Get to grips with the Clone tool in Photoshop

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[STEP BY STEP]

REMOVE UNWANTED CLUTTER

USE THE CLONE AND HEALING TOOLS IN COMBINATION TO CLEAR UP A MESSY FRAME.

 
01 MAKE A NEW LAYER

With something as fleeting as the Northern lights, there’s very little time to compose the perfect frame, but you can use the Clone tool to remove the clutter. Press S to activate the tool, then go to the Layers panel (‘Window > Layers’) and click the ‘Create New Layer’ icon at the bottom.

 
02 CLONE OUT THE CLUTTER

Set Sample to ‘All Layers’ at the top. Begin removing the clutter from the scene by Alt-clicking to sample nearby tidy pixels, then using the sample to clear the mess. The tool works well in combination with the Spot Healing tool (J), which can also be set to Sample All Layers.

 

PHOTOSHOP ANATOMY

CLONING BASICS

The Clone tool simply lets you copy pixels from one area to another. Hold Alt to target an area, then begin painting to clone the pixels. While you’re using the tool, press the Alt key regularly to repeatedly sample a source. The source moves with your brush strokes unless you untick ‘Aligned’ in the options bar.

CLONE SOURCE PANEL

Go to ‘Window > Clone Source’ (or click the Clone Source icon in the tool options) for controls that let you alter the size — here, we’ve cloned a 40% version of the house — and the angle of the source as you clone, so you can tilt a cloned object or resize it. It’s useful to keep the overlay view turned on so you can get an idea of how the cloned area will look.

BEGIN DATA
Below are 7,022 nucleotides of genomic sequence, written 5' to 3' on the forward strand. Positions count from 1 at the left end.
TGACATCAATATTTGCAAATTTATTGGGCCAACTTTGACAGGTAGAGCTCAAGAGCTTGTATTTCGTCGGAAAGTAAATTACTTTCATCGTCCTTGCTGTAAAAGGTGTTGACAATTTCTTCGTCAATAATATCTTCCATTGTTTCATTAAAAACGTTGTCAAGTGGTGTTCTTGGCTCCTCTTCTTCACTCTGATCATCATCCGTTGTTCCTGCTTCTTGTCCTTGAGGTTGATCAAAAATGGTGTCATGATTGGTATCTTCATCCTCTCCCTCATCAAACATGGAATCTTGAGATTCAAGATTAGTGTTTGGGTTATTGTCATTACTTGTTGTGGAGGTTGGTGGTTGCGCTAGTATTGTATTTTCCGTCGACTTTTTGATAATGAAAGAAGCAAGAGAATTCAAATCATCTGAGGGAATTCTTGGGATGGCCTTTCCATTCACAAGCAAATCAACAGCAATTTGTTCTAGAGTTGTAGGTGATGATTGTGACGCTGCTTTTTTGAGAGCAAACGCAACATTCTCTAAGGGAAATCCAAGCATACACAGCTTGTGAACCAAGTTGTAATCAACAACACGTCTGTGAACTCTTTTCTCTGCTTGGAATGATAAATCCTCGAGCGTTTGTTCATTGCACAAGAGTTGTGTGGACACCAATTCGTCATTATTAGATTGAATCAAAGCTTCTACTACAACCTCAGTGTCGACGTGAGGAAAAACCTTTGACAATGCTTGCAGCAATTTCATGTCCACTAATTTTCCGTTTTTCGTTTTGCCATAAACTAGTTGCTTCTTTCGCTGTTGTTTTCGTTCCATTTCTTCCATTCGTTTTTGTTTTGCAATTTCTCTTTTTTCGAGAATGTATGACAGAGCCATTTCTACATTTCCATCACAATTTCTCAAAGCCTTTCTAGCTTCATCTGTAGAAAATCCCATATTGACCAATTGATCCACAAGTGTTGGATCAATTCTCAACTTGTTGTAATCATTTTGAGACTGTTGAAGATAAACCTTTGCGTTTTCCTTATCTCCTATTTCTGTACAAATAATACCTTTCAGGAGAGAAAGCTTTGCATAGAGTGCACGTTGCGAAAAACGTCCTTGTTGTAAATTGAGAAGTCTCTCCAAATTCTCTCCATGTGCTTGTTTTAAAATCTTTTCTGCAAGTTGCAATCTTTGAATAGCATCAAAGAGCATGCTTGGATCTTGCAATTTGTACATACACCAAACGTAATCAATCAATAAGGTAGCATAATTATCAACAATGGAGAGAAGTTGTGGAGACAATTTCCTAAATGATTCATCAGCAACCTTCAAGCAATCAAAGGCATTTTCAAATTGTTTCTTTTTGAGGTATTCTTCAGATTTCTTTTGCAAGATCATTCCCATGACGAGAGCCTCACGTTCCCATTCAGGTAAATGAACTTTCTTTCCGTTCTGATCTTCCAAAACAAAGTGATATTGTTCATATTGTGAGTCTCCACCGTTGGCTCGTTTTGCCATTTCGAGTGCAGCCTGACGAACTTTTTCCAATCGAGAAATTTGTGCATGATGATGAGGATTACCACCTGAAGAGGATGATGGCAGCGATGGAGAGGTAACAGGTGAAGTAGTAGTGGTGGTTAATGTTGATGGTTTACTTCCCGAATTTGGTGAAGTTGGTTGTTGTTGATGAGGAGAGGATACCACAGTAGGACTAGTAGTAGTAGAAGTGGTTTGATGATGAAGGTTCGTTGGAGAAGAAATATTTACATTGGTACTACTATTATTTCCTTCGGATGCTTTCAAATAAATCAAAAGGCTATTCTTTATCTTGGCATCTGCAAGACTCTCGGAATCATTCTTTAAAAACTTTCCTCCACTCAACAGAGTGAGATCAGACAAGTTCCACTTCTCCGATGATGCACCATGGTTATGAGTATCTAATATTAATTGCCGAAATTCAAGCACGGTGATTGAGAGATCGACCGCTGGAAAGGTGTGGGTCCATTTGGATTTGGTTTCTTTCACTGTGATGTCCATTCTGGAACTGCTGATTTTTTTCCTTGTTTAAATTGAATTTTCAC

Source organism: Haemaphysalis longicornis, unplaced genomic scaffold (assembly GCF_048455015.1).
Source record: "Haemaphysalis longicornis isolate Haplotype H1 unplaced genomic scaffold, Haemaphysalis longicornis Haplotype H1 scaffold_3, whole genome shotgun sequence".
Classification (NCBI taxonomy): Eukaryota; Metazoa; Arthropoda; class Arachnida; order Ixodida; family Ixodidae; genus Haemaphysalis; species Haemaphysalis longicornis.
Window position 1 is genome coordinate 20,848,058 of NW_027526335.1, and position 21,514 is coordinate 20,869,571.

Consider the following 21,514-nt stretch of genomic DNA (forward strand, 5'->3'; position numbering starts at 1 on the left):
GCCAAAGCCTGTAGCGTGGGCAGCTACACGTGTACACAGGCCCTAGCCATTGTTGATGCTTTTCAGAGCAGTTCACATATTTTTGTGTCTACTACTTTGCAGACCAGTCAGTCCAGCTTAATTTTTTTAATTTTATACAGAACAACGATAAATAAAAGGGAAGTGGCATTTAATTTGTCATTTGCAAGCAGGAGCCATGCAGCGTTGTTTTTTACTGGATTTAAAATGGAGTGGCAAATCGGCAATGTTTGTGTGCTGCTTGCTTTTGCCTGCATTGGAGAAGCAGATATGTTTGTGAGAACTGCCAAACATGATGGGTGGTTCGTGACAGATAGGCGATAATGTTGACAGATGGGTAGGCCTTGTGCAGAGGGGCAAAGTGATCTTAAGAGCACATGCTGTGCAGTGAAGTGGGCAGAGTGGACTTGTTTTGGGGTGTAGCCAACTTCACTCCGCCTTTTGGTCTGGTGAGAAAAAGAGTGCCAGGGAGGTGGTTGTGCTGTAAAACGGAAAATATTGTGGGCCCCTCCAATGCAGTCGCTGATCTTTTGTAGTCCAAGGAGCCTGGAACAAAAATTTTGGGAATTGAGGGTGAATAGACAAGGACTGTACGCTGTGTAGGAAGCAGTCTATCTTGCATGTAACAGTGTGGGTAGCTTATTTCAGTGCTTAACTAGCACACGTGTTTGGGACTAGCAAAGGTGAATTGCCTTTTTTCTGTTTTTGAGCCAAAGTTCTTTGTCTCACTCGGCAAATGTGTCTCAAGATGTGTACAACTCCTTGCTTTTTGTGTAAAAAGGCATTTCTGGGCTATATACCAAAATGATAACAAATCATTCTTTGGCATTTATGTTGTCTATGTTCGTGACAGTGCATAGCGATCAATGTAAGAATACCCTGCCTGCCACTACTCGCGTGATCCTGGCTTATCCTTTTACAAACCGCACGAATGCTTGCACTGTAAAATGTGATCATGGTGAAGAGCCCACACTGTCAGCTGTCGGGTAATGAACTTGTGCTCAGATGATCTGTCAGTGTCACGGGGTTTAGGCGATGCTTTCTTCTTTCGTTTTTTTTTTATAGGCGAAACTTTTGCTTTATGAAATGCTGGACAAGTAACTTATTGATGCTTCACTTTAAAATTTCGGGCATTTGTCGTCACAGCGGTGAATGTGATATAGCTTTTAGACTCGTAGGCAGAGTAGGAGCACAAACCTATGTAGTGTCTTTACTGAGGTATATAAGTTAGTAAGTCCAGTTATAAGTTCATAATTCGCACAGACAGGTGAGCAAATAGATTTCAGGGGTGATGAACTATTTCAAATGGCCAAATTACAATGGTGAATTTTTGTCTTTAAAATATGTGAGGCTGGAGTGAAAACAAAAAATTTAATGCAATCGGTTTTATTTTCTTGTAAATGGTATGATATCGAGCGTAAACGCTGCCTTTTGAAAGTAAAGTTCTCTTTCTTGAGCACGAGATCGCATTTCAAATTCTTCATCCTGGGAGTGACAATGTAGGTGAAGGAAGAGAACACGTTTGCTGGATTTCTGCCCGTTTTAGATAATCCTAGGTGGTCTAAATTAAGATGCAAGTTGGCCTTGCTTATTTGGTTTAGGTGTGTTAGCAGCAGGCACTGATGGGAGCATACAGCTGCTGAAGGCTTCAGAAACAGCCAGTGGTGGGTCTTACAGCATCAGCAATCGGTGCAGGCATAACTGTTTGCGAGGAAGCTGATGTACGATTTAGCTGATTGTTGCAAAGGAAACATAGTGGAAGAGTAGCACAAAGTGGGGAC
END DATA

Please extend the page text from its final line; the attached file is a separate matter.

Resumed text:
CLONE AND BLEND

The brush blend dropdown in the Clone tool options let you add in a Blend mode as you clone. For example, you could choose to clone using the Color Blend mode like this to recolour an object. The modes will only blend with pixels on the selected layer, so an empty layer won’t work here: you’ll need a duplicate of the background layer.

OPACITY CONTROLS

You don’t often need to use the Clone tool at full opacity. More often than not, it’s best set between 20–50% tool opacity. There are many uses for this, from tidying up rough patches caused by the healing tools, to softening wrinkles and eye bags in portraits.

THE SAMPLE SETTING

The Sample dropdown in the tool settings at the top lets you control whether the tool samples its source from the selected layer or elsewhere. The All Layers option is useful for cloning non-destructively on an empty layer at the top of your layer stack.

ESSENTIAL SHORTCUTS

With the Clone tool selected (or any other tool with an Opacity setting), you can press 1 for 10% Opacity, 2 for 20% and so on. Press ] and [ to resize the brush tip, ‘Shift-]’ or ‘Shift-[‘ to alter hardness, and Shift-click between points to clone in a straight line.

 
 

VANISHING POINT CLONING

Use this filter to clone along the perspective of an object.

The ‘Vanishing Point Filter’ found under the Filter menu [1] lets you clone in perspective. Here you can use it to clone over the awnings [2] and tidy the face of the building, using the nearer building details as a source [3]. This wouldn’t be possible with the conventional Clone tool due to the perspective of the building, but with the Vanishing Point Filter, it’s quite a simple job. Click on four corners to plot out a plane over the rectangular face of the building using the Create Plane tool [4], then grab the Clone tool [5]. Use the settings at the top of the dialog [6] to resize the brush tip, then Alt-click to define a nearby source before cloning over the awnings to remove them.